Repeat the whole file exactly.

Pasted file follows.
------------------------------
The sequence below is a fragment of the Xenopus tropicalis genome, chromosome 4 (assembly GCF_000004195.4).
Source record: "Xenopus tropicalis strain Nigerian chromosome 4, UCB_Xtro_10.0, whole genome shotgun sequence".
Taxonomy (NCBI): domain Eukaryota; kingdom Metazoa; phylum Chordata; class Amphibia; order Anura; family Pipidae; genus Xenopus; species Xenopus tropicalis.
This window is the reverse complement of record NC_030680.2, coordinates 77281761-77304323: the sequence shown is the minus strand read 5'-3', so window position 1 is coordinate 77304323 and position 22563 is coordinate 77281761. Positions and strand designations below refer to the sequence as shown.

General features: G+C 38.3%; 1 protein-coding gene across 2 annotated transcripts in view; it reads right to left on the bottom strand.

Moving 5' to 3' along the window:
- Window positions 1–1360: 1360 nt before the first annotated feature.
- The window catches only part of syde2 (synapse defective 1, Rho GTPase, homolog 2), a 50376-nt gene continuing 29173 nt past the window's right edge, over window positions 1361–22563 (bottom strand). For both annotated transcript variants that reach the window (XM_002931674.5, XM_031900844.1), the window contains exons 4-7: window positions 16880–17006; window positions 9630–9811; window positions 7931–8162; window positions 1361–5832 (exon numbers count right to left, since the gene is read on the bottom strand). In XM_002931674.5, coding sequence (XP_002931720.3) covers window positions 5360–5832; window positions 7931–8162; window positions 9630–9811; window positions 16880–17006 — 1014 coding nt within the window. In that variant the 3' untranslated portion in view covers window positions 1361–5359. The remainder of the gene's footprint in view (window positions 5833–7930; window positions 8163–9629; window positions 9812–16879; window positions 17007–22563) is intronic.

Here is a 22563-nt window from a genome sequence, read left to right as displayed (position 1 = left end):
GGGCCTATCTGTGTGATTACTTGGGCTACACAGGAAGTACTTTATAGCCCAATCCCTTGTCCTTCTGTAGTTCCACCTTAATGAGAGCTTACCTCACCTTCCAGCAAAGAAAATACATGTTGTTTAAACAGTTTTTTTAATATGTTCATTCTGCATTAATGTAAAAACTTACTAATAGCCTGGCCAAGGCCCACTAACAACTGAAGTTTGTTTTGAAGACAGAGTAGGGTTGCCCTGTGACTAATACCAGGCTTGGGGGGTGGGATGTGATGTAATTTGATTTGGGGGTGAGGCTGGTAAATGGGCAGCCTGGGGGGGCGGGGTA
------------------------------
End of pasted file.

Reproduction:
The sequence below is a fragment of the Xenopus tropicalis genome, chromosome 4 (assembly GCF_000004195.4).
Source record: "Xenopus tropicalis strain Nigerian chromosome 4, UCB_Xtro_10.0, whole genome shotgun sequence".
Taxonomy (NCBI): domain Eukaryota; kingdom Metazoa; phylum Chordata; class Amphibia; order Anura; family Pipidae; genus Xenopus; species Xenopus tropicalis.
This window is the reverse complement of record NC_030680.2, coordinates 77281761-77304323: the sequence shown is the minus strand read 5'-3', so window position 1 is coordinate 77304323 and position 22563 is coordinate 77281761. Positions and strand designations below refer to the sequence as shown.

General features: G+C 38.3%; 1 protein-coding gene across 2 annotated transcripts in view; it reads right to left on the bottom strand.

Moving 5' to 3' along the window:
- Window positions 1–1360: 1360 nt before the first annotated feature.
- The window catches only part of syde2 (synapse defective 1, Rho GTPase, homolog 2), a 50376-nt gene continuing 29173 nt past the window's right edge, over window positions 1361–22563 (bottom strand). For both annotated transcript variants that reach the window (XM_002931674.5, XM_031900844.1), the window contains exons 4-7: window positions 16880–17006; window positions 9630–9811; window positions 7931–8162; window positions 1361–5832 (exon numbers count right to left, since the gene is read on the bottom strand). In XM_002931674.5, coding sequence (XP_002931720.3) covers window positions 5360–5832; window positions 7931–8162; window positions 9630–9811; window positions 16880–17006 — 1014 coding nt within the window. In that variant the 3' untranslated portion in view covers window positions 1361–5359. The remainder of the gene's footprint in view (window positions 5833–7930; window positions 8163–9629; window positions 9812–16879; window positions 17007–22563) is intronic.

Here is a 22563-nt window from a genome sequence, read left to right as displayed (position 1 = left end):
GGGCCTATCTGTGTGATTACTTGGGCTACACAGGAAGTACTTTATAGCCCAATCCCTTGTCCTTCTGTAGTTCCACCTTAATGAGAGCTTACCTCACCTTCCAGCAAAGAAAATACATGTTGTTTAAACAGTTTTTTTAATATGTTCATTCTGCATTAATGTAAAAACTTACTAATAGCCTGGCCAAGGCCCACTAACAACTGAAGTTTGTTTTGAAGACAGAGTAGGGTTGCCCTGTGACTAATACCAGGCTTGGGGGGTGGGATGTGATGTAATTTGATTTGGGGGTGAGGCTGGTAAATGGGCAGCCTGGGGGGGCGGGGTA